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Should violent criminals be allowed on social media?

The successful TikTok career of a US school shooter has raised questions around the accessibility of online spaces. 

Many people dream of going viral on social media. After all, it promises overnight fame and widespread influence.

The growing capability of almost anyone to gain internet notoriety has increasingly aroused controversy. Whether it’s a seemingly mindless dance video or a unique soundbite, people are turning into overnight sensations – and capitalising on it – for doing what looks like, well, nothing at all.

But a recent TikTok star has drawn a different kind of criticism, after amassing hundreds-of-thousands of followers despite his controversial background.

Jon Romano, a school shooter who was released from prison in 2020, has gone viral on the video streaming platform for publicly talking about his actions. Many believe he shouldn’t be allowed on social media at all.

Romano served 17 years of a 20-year prison sentence for bringing a shotgun to Columbia High School in upstate New York in 2004. He was 16 years old at the time, and shot a teacher in the leg after the principal attempted to wrestle the gun from him.

While nobody was killed by Romano’s actions, he told police at the time that he had ‘fantasies for about the last year of going in Columbia and shooting up the place [sic].’

Now Romano has over 250,000 followers and 7 million likes on TikTok, where he talks about his actions and the lessons he has ostensibly learnt from them.

In his TikTok bio, Romano writes ‘After being part of the problem, it’s time to be a part of the solution.’

Romano tells viewers he’s sorry for the trauma and suffering he caused those involved at Columbia High school, and has become an unlikely figurehead for gun reform in the process.

‘Now I do my best to talk to people, to answer questions and hopefully make change so that other communities, other people don’t go through what my victims did.’

Some might argue that Romano’s intentions are admirable, and may even prevent future school shooters from following in his footsteps.

But at the same time, seeing a violent criminal not only free, but with a successful internet career, sends a message that doing something inherently evil won’t stop you from enjoying a good life.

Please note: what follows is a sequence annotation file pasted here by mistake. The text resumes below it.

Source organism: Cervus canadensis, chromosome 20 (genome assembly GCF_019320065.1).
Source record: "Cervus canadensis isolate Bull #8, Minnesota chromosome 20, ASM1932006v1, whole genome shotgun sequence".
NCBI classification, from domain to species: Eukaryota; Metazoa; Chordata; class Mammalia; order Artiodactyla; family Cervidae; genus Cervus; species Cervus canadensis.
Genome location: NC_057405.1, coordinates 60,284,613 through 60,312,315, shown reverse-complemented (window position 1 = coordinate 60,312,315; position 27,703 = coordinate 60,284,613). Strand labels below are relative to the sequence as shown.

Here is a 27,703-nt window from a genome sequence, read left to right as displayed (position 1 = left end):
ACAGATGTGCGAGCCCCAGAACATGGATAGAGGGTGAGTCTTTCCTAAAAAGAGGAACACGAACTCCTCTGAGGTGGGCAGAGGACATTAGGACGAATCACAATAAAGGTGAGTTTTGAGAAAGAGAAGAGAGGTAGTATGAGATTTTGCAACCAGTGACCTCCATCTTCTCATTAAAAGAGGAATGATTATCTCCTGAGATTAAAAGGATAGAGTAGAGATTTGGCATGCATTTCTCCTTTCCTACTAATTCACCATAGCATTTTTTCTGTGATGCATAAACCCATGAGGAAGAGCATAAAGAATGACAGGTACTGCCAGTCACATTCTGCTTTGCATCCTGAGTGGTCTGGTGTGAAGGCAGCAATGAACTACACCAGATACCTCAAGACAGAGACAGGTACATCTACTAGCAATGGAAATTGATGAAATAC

Others are calling out the white privilege that has enabled Romano to live as he is now.

‘People are conveniently forgetting that by platforming him and hailing him as a hero for his gun reform, his victims WHO ARE STILL AROUND and suffered greatly because of what he did are continually being traumatised,’ one Instagram user commented.

‘He wanted to be famous and how he’s found a way. He should not be on social media,’ said another.

Indeed, but giving Romano a platform and following, we are granting him a level of fame that many school shooters aspire to (for some, fame is the primary reason they commit the crime at all).

While Romano is the first school shooter to appear on TikTok, NowThisNews have pointed out that at a time where school shootings and social media are both ever-present in teenagers’ lives, he certainly won’t be the last.

Perhaps that is what makes his case so disturbing.

Considering divergent political views can be shadow banned from platforms like TikTok at the touch of a button, it’s not surprising that so many are disturbed by Romano’s success.

Are we ushering in a new era where violent criminals and social media influencers are not mutually exclusive; where it’s openly acceptable to follow a gunman on TikTok?

If so, how do we police this? Can – and should – we have the power to decide who and what is allowed on social media? Is social media a human right or a privilege?

Since amassing a slew of negative comments, Romano has closed down his TikTok account. But it may only be a matter of time before similar individuals appear across social media – and successfully, too.